International Space Station Celebrates 25th Anniversary

( – The National Aeronautics and Space Administration (NASA) marked an important anniversary last week: its International Space Station (ISS) celebrated 25 years of operations.

Twenty-five years ago on December 6, 1998, the first two ISS modules, named Unity and Zarya, were linked together. The space station commemorated the occasion with a post on Twitter, noting the anniversary and that the current crew is engaged in research on “aging, mental health, and cognition” amid “ongoing cargo operations.”

To mark the special occasion, the ISS Program Manager Joel Montalbano and NASA Associate Administrator Bob Cabana spoke to a few crew members of Expedition 70 on Wednesday. In a call with the crew members aboard the station, Cabana said he couldn’t believe 25 years had passed since “we grappled Zarya” to join it “with the Unity node,” which he said is “absolutely amazing.”

In September, a crew of international astronauts designated as “Crew-6” left the ISS and returned home after completing their mission. Two of the crew members were NASA astronauts Woody Hoburg and Stephen Bowen. Also on the crew was Sultan Alneyadi, an astronaut from the United Arab Emirates, and one from Roscosmos named Andrey Fedyaev.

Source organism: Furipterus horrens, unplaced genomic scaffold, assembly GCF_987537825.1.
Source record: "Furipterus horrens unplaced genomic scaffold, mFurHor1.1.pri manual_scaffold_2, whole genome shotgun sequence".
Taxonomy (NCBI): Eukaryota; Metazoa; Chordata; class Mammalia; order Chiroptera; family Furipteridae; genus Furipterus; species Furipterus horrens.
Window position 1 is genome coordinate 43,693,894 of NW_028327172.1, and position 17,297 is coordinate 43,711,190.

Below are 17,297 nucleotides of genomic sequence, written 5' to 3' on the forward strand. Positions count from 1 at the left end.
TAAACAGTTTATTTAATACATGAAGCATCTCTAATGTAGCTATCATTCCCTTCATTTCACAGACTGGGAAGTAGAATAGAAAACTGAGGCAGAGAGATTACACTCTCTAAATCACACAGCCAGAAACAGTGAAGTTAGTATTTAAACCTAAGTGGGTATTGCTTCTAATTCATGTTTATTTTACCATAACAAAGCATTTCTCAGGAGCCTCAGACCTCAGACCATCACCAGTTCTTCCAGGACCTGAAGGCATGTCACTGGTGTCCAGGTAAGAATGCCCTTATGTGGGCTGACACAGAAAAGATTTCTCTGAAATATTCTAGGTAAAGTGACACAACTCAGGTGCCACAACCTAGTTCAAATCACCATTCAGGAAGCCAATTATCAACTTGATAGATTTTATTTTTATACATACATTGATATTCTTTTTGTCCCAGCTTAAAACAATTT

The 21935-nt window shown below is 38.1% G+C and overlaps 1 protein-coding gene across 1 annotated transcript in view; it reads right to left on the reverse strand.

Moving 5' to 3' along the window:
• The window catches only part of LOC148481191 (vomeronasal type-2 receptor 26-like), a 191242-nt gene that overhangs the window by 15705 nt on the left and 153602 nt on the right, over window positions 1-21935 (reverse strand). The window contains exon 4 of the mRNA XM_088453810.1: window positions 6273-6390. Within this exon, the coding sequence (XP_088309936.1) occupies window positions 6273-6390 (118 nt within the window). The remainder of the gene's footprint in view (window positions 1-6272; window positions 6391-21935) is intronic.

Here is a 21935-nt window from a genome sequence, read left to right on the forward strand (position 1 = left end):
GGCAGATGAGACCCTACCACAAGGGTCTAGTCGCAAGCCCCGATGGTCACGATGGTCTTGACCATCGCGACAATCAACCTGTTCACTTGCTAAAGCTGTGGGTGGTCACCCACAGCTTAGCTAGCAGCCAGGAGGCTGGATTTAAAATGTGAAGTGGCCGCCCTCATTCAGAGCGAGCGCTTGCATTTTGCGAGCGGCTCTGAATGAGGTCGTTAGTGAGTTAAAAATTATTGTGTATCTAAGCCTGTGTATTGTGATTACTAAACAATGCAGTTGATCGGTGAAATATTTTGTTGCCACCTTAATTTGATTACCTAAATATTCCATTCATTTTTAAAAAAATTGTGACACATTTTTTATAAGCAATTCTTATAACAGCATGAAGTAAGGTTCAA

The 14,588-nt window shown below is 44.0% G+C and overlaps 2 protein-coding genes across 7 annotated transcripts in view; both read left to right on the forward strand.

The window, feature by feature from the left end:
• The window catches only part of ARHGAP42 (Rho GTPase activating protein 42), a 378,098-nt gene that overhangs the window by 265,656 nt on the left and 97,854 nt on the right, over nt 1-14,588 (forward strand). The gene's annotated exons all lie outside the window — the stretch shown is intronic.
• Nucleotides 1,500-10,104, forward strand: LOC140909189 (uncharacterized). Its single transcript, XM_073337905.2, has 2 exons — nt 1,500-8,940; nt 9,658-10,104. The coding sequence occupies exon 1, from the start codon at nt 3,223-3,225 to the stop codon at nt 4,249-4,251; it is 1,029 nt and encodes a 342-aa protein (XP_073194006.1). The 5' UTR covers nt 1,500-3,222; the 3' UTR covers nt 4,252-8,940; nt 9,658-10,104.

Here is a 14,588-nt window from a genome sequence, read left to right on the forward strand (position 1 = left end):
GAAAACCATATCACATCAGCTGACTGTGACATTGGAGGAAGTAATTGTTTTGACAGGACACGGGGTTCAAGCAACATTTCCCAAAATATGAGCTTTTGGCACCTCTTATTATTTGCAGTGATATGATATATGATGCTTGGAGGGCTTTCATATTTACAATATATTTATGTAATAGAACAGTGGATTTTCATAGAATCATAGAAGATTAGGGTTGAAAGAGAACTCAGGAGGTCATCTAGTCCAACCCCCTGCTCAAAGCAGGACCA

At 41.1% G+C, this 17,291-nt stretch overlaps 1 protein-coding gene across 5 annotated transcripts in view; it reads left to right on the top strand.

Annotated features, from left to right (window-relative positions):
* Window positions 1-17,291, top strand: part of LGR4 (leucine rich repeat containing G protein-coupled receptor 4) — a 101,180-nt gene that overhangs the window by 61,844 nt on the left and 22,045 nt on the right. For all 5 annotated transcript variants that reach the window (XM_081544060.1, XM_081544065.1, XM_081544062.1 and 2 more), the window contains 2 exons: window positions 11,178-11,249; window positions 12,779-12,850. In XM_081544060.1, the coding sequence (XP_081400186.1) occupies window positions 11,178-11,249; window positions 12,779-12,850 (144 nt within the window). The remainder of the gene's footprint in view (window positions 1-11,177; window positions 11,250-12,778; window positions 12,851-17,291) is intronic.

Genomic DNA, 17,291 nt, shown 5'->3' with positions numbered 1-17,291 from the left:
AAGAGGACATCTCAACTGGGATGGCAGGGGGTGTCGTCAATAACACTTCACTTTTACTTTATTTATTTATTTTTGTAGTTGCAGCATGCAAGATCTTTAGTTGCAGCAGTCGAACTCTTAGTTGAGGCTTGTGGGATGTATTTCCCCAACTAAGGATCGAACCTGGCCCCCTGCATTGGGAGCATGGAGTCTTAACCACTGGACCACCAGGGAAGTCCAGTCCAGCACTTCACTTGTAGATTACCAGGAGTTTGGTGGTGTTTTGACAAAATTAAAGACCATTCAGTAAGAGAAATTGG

Bill Nelson, a NASA Administrator, commented on the crew, their mission, and their return home in a press release, stating that NASA’s SpaceX Crew 6 spent six months on the ISS, logged almost 79 million miles, and conducted “hundreds of scientific experiments” to “benefit all of humanity.”

Nelson added that the crew hailing from three different nations have “demonstrated” a “shared ambition” among humanity “to reach new cosmic shores.” He credited the “contributions of Crew-6” with helping to “prepare NASA” to continue its missions and “improve life here on earth.”

NASA also recently announced plans to give companies more choices regarding the type of contract required for deorbit vehicle production for the ISS. The decision will permit companies to choose between different types of contracts for designing and producing US Deorbit Vehicles.

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